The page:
Dress code policies enhance professionalism and help businesses convey a specific image to customers and clients. If you've noticed that your employees are failing to show up in business attire, a memo can help eliminate confusion while serving as a friendly reminder to dress appropriately. Your dress code memo should be straight-forward while maintaining a professional tone, and it should be made available to all staff members so everyone is aware of your policy.
Choose Your Dress Code
The industry you work in will dictate the dress code you implement for your employees; appropriate attire in a retail store will likely be very different from appropriate attire in a lawyer's office, for example. Determine the level of professionalism you expect from your staff, and the type of clothing you expect them to wear to reflect it. Make a list of appropriate clothing, such as slacks, khakis, knee-length skirts, polo shirts, collared shirts and ties. Make a list of garments you'll prohibit as well, such jeans, tank tops, sandals and hats. Once you have a set policy in mind, you can craft a successful memo.
Your memo can be written in any format you choose, but a list will be easiest for you to write and for employees to understand. Write a short introduction stating that the memo pertains to dress code guidelines, followed by a bulleted or numbered list of acceptable and unacceptable attire. Employees will have little room to misinterpret your policy. Conclude your memo by thanking your staff for their compliance, as well as instructions to speak to you or another manager if they have any questions regarding the policy.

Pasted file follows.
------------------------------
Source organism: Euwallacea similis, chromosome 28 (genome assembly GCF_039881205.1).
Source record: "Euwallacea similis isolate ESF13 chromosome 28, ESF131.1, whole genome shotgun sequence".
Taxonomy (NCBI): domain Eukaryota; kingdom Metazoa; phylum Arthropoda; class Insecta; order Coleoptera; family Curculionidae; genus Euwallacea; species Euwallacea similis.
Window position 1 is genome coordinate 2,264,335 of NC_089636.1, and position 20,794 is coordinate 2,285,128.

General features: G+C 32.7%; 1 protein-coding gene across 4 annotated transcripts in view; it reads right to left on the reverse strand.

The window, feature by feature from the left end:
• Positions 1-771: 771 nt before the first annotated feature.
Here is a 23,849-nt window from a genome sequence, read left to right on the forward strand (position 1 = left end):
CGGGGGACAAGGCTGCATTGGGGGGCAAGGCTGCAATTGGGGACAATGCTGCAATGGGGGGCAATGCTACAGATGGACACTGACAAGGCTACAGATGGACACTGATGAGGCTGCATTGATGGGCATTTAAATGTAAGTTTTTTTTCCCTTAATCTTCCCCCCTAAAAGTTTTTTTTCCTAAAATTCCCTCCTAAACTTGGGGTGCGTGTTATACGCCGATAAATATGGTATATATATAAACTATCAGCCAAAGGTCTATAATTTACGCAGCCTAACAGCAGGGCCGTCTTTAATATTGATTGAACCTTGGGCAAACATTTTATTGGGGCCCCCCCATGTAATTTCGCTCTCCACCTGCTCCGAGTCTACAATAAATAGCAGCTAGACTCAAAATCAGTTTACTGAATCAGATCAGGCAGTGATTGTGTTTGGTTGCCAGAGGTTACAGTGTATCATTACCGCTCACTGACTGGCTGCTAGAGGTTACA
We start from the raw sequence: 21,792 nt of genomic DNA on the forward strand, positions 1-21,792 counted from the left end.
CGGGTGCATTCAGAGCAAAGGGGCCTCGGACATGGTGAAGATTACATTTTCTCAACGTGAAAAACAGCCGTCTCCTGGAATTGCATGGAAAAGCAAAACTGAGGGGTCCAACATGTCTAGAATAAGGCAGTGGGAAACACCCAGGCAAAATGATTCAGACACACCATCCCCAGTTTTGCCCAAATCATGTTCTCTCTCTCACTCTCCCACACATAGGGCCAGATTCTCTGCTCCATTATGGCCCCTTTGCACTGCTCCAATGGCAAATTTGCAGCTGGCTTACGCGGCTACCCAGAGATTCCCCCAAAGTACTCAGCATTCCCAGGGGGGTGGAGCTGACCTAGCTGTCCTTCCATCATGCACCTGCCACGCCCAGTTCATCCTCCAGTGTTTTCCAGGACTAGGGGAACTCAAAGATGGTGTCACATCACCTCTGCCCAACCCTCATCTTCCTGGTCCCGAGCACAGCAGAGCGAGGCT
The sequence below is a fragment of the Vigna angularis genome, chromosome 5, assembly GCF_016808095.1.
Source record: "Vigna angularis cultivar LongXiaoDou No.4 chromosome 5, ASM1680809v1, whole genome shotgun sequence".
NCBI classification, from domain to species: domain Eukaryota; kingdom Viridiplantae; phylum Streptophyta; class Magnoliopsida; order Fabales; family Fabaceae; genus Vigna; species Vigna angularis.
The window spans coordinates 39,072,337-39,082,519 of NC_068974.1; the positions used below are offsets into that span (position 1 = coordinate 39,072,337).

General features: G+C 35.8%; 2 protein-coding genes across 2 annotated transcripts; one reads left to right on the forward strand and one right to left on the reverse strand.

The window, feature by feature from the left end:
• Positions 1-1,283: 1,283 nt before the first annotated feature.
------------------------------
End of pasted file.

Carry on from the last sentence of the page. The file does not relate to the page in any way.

Tone and Length
Throughout your memo, it's important to maintain a tone that's both professional and polite. Refrain from calling out any employees who have been dressing inappropriately, and instead speak to your staff as a whole. Keep the memo simple and to-the-point; it does not need to be the length of a novella to get your message across.
When crafting your memo – and policy – remember that you can't institute rules that discriminate against employees based on their sex, race, religion or disability. For example, some religions require men to maintain beards, so be careful when drafting policies that expressly forbid them. Be prepared to make exceptions for some employees – within reason, of course – in order to respect their beliefs and backgrounds, as well as to avoid accusations of workplace discrimination.